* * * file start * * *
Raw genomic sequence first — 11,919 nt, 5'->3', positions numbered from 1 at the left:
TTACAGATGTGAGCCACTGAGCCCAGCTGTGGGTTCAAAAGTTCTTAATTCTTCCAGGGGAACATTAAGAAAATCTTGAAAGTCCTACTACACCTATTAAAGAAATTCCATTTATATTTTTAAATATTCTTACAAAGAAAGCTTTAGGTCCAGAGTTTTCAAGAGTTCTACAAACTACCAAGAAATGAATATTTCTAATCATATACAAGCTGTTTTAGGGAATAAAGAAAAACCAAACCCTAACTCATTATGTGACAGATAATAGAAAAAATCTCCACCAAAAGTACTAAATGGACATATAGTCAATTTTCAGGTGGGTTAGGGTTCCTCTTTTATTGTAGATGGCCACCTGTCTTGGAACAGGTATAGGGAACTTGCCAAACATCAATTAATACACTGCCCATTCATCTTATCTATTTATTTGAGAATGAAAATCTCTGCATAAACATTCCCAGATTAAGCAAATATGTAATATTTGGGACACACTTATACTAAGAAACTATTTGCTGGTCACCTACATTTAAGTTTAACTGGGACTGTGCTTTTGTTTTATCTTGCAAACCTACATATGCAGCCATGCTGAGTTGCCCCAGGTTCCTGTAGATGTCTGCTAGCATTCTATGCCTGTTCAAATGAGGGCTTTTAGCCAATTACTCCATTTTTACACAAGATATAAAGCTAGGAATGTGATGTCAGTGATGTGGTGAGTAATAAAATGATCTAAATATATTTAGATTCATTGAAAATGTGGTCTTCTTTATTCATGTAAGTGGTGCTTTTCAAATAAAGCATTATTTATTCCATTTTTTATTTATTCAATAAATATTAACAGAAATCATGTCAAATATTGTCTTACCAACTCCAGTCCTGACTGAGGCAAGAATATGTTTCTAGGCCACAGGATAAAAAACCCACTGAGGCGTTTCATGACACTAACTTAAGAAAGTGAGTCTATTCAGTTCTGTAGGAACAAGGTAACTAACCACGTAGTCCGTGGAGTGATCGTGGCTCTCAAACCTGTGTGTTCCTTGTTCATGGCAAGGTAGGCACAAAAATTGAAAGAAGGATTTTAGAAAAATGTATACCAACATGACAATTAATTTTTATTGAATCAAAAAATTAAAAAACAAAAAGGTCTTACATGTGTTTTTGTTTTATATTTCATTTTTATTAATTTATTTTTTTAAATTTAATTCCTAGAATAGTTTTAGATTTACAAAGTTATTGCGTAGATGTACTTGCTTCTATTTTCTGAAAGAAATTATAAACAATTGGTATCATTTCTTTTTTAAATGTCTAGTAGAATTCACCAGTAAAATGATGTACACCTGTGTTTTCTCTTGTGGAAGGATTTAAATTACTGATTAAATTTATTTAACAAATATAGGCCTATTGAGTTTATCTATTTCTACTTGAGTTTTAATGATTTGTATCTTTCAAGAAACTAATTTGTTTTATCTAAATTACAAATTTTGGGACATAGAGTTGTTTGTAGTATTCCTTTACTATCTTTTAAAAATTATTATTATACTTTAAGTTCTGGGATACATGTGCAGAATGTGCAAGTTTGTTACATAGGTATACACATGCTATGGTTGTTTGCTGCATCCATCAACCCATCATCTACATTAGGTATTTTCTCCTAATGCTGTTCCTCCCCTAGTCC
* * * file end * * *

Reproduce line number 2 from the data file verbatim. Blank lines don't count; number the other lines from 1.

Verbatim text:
TTACAGATGTGAGCCACTGAGCCCAGCTGTGGGTTCAAAAGTTCTTAATTCTTCCAGGGGAACATTAAGAAAATCTTGAAAGTCCTACTACACCTATTAAAGAAATTCCATTTATATTTTTAAATATTCTTACAAAGAAAGCTTTAGGTCCAGAGTTTTCAAGAGTTCTACAAACTACCAAGAAATGAATATTTCTAATCATATACAAGCTGTTTTAGGGAATAAAGAAAAACCAAACCCTAACTCATTATGTGACAGATAATAGAAAAAATCTCCACCAAAAGTACTAAATGGACATATAGTCAATTTTCAGGTGGGTTAGGGTTCCTCTTTTATTGTAGATGGCCACCTGTCTTGGAACAGGTATAGGGAACTTGCCAAACATCAATTAATACACTGCCCATTCATCTTATCTATTTATTTGAGAATGAAAATCTCTGCATAAACATTCCCAGATTAAGCAAATATGTAATATTTGGGACACACTTATACTAAGAAACTATTTGCTGGTCACCTACATTTAAGTTTAACTGGGACTGTGCTTTTGTTTTATCTTGCAAACCTACATATGCAGCCATGCTGAGTTGCCCCAGGTTCCTGTAGATGTCTGCTAGCATTCTATGCCTGTTCAAATGAGGGCTTTTAGCCAATTACTCCATTTTTACACAAGATATAAAGCTAGGAATGTGATGTCAGTGATGTGGTGAGTAATAAAATGATCTAAATATATTTAGATTCATTGAAAATGTGGTCTTCTTTATTCATGTAAGTGGTGCTTTTCAAATAAAGCATTATTTATTCCATTTTTTATTTATTCAATAAATATTAACAGAAATCATGTCAAATATTGTCTTACCAACTCCAGTCCTGACTGAGGCAAGAATATGTTTCTAGGCCACAGGATAAAAAACCCACTGAGGCGTTTCATGACACTAACTTAAGAAAGTGAGTCTATTCAGTTCTGTAGGAACAAGGTAACTAACCACGTAGTCCGTGGAGTGATCGTGGCTCTCAAACCTGTGTGTTCCTTGTTCATGGCAAGGTAGGCACAAAAATTGAAAGAAGGATTTTAGAAAAATGTATACCAACATGACAATTAATTTTTATTGAATCAAAAAATTAAAAAACAAAAAGGTCTTACATGTGTTTTTGTTTTATATTTCATTTTTATTAATTTATTTTTTTAAATTTAATTCCTAGAATAGTTTTAGATTTACAAAGTTATTGCGTAGATGTACTTGCTTCTATTTTCTGAAAGAAATTATAAACAATTGGTATCATTTCTTTTTTAAATGTCTAGTAGAATTCACCAGTAAAATGATGTACACCTGTGTTTTCTCTTGTGGAAGGATTTAAATTACTGATTAAATTTATTTAACAAATATAGGCCTATTGAGTTTATCTATTTCTACTTGAGTTTTAATGATTTGTATCTTTCAAGAAACTAATTTGTTTTATCTAAATTACAAATTTTGGGACATAGAGTTGTTTGTAGTATTCCTTTACTATCTTTTAAAAATTATTATTATACTTTAAGTTCTGGGATACATGTGCAGAATGTGCAAGTTTGTTACATAGGTATACACATGCTATGGTTGTTTGCTGCATCCATCAACCCATCATCTACATTAGGTATTTTCTCCTAATGCTGTTCCTCCCCTAGTCC